sweet peas

a buttery herbed pilaf

16th June 2018

Each year I plant broad beans because of their delightfully scented pure white, black and white flower. The seed always germinates, even in this unpredictable Sintra weather but when the beans arrive, I am sometimes at a loss at what to do with them.

This year, there was an abundance of both succulent beans and sweet peas. Just in time, I came across this rice dish which enabled me to make use of all the various green bits and pieces from the garden, that have emerged at this time of year.

The herbs soften the buttery rice and infuse it with flavour. The steaming method of cooking the rice forms a crusty bottom, creating crunchy shards of golden rice. It is a splendid outcome.

a  buttery herbed pilaf

Serves 3 – 4

Recipe adapted ‘Gather Cook Feast’ by Jessica Seaton.

ingredients

1 cup/200g white basmati rice

½ cup/65g fresh young broad beans

½ cup/70g fresh sweet peas

½ cup/70 g finely chopped green beans (optional)

1 large bunch/20g each fresh parsley, dill or fennel fronds

1 very large bunch/80g fresh coriander

½ cup/125ml melted ghee – divided (or 75g butter-melted)

salt and pepper to taste

zest from half lemon

juice from half lemon

soak the rice

1.  Wash the rice in cold water and drain. Repeat 3 more times to flush out all the excess starch (this helps the rice to be fluffy with nice separate grains when cooked). Then leave to soak in cold water for 1 hour while you prepare everything else.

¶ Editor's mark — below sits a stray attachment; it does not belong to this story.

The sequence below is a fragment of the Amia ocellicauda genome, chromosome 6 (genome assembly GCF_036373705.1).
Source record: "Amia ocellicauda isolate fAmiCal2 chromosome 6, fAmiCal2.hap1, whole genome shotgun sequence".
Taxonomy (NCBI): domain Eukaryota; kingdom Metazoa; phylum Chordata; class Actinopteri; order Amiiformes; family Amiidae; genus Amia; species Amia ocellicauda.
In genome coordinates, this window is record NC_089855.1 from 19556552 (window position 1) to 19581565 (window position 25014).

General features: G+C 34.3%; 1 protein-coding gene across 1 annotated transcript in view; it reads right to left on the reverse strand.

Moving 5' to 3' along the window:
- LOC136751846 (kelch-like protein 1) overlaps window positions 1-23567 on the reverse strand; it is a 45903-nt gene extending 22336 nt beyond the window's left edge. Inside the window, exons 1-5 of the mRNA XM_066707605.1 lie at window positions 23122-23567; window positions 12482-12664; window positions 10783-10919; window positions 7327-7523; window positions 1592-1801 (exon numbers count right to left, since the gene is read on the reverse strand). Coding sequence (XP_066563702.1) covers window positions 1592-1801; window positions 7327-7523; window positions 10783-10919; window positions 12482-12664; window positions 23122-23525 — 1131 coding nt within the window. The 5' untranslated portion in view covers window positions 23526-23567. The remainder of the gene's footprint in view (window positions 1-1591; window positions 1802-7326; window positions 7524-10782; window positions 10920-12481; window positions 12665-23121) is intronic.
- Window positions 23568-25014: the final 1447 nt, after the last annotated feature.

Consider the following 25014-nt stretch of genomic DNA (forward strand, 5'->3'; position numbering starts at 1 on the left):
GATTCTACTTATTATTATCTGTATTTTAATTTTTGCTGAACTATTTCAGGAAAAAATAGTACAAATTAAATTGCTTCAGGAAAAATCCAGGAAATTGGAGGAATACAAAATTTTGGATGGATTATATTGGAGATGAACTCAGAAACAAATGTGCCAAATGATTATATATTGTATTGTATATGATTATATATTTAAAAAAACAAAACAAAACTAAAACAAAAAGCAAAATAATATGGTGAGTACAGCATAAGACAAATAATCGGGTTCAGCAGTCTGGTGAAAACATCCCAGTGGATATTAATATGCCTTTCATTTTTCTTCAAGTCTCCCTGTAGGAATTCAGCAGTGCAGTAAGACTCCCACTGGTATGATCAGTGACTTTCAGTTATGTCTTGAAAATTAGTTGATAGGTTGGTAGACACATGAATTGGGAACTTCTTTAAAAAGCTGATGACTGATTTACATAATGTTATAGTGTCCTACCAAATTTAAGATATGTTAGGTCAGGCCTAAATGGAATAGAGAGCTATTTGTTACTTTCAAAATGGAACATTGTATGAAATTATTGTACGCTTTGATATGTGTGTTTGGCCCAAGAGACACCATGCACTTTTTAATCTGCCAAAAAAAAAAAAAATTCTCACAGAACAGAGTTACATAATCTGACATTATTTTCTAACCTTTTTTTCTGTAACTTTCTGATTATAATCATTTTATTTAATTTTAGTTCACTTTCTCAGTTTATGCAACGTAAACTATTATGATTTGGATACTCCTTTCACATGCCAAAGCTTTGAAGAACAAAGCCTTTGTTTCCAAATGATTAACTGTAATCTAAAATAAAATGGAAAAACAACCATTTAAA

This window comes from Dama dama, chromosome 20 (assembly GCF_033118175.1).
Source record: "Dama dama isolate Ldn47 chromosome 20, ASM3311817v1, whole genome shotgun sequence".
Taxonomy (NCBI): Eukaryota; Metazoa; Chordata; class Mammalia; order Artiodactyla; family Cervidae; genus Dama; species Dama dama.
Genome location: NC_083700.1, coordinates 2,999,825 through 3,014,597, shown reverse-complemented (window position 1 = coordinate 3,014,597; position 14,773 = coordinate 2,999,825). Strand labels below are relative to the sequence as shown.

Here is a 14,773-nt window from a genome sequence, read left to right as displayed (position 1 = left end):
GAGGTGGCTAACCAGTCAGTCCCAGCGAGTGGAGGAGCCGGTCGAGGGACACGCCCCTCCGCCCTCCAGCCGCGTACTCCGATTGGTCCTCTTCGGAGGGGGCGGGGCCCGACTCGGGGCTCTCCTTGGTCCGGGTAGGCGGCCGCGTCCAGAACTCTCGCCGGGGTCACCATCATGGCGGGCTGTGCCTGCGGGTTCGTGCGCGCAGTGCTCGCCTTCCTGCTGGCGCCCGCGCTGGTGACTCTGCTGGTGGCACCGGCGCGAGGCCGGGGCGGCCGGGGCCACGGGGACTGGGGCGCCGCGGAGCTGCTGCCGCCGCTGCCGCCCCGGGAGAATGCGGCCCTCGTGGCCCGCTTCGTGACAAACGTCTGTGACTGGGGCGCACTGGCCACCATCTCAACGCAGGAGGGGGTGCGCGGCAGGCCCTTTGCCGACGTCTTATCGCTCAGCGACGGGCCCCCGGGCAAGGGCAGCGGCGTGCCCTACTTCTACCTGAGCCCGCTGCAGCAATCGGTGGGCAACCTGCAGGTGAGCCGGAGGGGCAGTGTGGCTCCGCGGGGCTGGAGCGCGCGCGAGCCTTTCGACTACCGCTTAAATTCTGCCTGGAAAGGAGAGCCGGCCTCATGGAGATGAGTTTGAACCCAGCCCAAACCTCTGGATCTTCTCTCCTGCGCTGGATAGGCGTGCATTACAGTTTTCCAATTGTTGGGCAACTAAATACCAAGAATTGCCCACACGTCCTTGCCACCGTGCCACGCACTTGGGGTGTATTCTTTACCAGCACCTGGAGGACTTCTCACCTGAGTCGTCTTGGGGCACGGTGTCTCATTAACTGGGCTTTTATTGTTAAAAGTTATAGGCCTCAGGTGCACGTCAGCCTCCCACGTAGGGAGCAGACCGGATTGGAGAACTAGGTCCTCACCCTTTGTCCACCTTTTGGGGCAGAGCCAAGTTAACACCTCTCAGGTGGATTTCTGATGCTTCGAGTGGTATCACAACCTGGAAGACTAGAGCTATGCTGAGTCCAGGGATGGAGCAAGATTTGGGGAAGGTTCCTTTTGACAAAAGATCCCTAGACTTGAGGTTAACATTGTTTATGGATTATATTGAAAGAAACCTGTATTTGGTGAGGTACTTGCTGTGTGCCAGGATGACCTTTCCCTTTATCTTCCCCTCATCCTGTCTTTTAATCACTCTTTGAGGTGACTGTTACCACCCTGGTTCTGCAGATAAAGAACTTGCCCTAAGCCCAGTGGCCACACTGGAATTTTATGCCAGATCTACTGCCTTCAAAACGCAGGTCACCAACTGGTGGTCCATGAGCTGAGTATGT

prepare the greens 

2.  Bring a saucepan of salted water to the boil. In it blanch the broad beans, peas and green beans for 3 – 4 minutes, then drain and refresh in ice-cold water immediately to cool them down (this keeps them green). When they are completely cold, drain the peas and beans, set aside.

3.  Finely chop the leaves and tender stems of all the herbs, and mix together. Keep any tough stems for soups or stews. Set aside.

prepare the rice 

4.  Drain the rice. Fill a medium saucepan (with a lid that fits) with very well salted water. Bring the water to a vigorous boil and cook the rice for exactly 5 minutes, starting the timer from the moment the rice enters the pot. Drain in a colander and let sit for 5 minutes or so to steam dry.

assemble and cook the pilaf 

5.  Return the empty pan to the stove, add half of the melted ghee.

6.  Split the pile of herbs in two – one to use now, setting the other half aside to use later.

7.  Add one-third of the rice to the pot, then half of the herbs for using now. Do not mix. Repeat with the next third of the rice and the other half of the herbs. Finish with the last third of rice. Drizzle the remaining melted ghee over the top.

8.  Cover the pot with a tea towel, then place the lid firmly on top, folding the corners of the tea towel over the top so that they don’t catch fire. Cook over medium heat for 8 minutes, then place the pot on the lowest heat you can manage and continue cooking for another 45 minutes.